The paper losses I do see in my investment journey are not that small. They can be in excess of 6 figures. And I do have experience of single stock that goes to zero with total losses of 30-40KSGD.

So, question:

“Will you feel sad or will it affects your mood when there is a stock crash causing 20,30,40% loss of portfolio?”  No…?

Most untrained amateur investors will pretend they are ok.. but deep down they panicked and feel down. This is normal because you are only human and you do not have sufficient experience, trainings, readings or writings, or even failure experience in life to reinforce your faith. Or, you are “Sibeh Suai”


Before I started investment in shares, I anticipated that one most difficult thing is NOT the managing of “paper losses” but our “emotional stress”.

That is one of the key reasons why I started blogging coupled with my reading of biography of the famous, and continuous learning via reading and attending courses.

Reading other people’s biography tells you that everyone has failures! The difference is the greater one will learn from it and bounced back stronger. The pathetic ones think that they are flawless and want others to think they are better and hide their flaws.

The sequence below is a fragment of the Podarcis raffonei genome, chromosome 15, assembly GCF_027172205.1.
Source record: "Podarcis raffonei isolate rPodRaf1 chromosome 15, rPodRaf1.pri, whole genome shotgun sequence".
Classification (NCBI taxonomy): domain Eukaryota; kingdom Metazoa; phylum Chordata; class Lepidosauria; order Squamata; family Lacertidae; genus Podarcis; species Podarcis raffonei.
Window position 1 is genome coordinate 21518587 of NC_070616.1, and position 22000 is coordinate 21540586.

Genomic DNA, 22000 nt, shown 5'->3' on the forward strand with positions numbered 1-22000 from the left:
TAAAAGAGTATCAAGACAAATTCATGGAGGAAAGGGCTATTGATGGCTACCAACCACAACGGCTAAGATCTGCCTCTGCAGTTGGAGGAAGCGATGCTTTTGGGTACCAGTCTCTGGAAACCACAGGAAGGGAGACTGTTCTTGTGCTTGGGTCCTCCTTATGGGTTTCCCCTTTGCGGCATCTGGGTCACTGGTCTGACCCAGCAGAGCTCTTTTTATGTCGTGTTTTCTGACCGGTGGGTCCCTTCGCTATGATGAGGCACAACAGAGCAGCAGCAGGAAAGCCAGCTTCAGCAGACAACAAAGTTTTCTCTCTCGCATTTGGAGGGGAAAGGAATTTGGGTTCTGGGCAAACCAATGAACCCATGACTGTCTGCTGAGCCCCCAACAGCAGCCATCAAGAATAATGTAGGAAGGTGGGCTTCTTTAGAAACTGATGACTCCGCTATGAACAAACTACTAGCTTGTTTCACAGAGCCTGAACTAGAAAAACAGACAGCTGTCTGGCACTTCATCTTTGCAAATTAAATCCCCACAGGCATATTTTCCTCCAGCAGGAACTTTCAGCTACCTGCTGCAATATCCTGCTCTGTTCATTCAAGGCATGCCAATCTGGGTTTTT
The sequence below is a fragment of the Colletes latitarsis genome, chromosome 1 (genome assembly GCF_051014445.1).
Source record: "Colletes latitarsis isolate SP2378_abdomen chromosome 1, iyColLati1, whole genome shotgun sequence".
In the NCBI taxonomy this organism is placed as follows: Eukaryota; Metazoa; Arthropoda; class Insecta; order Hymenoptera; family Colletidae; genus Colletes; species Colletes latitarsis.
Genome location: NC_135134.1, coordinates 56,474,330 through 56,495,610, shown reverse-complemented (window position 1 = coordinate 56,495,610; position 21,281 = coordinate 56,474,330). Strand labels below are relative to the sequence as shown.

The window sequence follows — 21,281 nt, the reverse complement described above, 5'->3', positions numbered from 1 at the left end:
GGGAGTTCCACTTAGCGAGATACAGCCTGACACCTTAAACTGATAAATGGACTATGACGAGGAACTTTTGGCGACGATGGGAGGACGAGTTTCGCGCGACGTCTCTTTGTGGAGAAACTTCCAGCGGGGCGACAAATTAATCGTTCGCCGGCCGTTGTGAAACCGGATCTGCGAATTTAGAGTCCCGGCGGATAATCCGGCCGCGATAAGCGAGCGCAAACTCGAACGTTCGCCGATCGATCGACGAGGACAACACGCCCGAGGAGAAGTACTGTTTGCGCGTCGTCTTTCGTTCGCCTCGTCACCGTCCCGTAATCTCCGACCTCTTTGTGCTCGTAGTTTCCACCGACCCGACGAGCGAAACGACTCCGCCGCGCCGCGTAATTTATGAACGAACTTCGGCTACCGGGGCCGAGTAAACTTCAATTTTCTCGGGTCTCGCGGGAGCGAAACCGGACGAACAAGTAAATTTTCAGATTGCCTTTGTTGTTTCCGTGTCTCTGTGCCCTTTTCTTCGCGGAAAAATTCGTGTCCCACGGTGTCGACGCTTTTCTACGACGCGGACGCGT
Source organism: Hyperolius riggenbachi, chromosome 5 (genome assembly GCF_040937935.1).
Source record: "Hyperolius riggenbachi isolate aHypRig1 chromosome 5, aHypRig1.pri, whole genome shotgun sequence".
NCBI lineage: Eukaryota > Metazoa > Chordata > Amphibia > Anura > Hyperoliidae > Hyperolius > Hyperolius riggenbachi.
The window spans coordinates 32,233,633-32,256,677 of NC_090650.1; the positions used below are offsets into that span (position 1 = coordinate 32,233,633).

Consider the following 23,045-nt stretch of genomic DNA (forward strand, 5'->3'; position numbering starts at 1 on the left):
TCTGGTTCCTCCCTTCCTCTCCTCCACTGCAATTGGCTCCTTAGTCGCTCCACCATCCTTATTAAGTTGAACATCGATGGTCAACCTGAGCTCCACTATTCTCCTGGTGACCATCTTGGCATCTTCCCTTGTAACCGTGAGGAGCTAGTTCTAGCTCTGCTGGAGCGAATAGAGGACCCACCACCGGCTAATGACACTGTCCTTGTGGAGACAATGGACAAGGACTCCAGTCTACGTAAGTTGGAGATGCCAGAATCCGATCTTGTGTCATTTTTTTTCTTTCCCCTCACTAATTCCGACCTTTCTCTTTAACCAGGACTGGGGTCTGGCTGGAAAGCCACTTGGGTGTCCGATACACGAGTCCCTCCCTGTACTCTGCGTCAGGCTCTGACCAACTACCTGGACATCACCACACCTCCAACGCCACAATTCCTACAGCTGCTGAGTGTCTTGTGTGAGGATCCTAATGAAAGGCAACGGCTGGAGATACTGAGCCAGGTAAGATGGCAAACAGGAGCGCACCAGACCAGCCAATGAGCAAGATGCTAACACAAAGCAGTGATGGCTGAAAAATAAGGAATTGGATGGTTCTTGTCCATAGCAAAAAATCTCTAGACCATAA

Writing my blog reinforced my faith in my investment and releases emotional anxiety. For instance, “the fundamental story did not change! The company figures are good.” Ok.. less emotional stress!

That being said, to teach that always to hold and buy buy buy when stock fall and fall is also very irresponsible. I doubt most average investors have deep pockets like Warren Buffett, after buying 1-2-3-4  times average down, they are dead in their reserves. So please be prudent when average down.


Veteran investors will know how to stay calm and make better and wiser decisions and gain in the long run. They will have experienced failures in life and learn from it, and are in the game for a longer time.

The junior ones normally like to come out and rant about their winnings and talk/comment arrogantly, when the stock market is at all-time-high.

They also like to display their winnings and not their losses. They have “never” encounter setbacks because they only have that limited amount of experience in life or in investment, or they simply don’t acknowledge the truth and prefer to be blinded. These people will only come and go and will not be in the game for long.


Now that I have some sufficient magazines of bullets, it is likely I will continue to load more of Tesla, Sea, Chargepoint, and some of the travel, space and smart farm stocks appropriately. Most likely will average down on BABA and PDD too!

My best friend reminds me in whatsapp “be careful and good luck”! I said “Thank you”!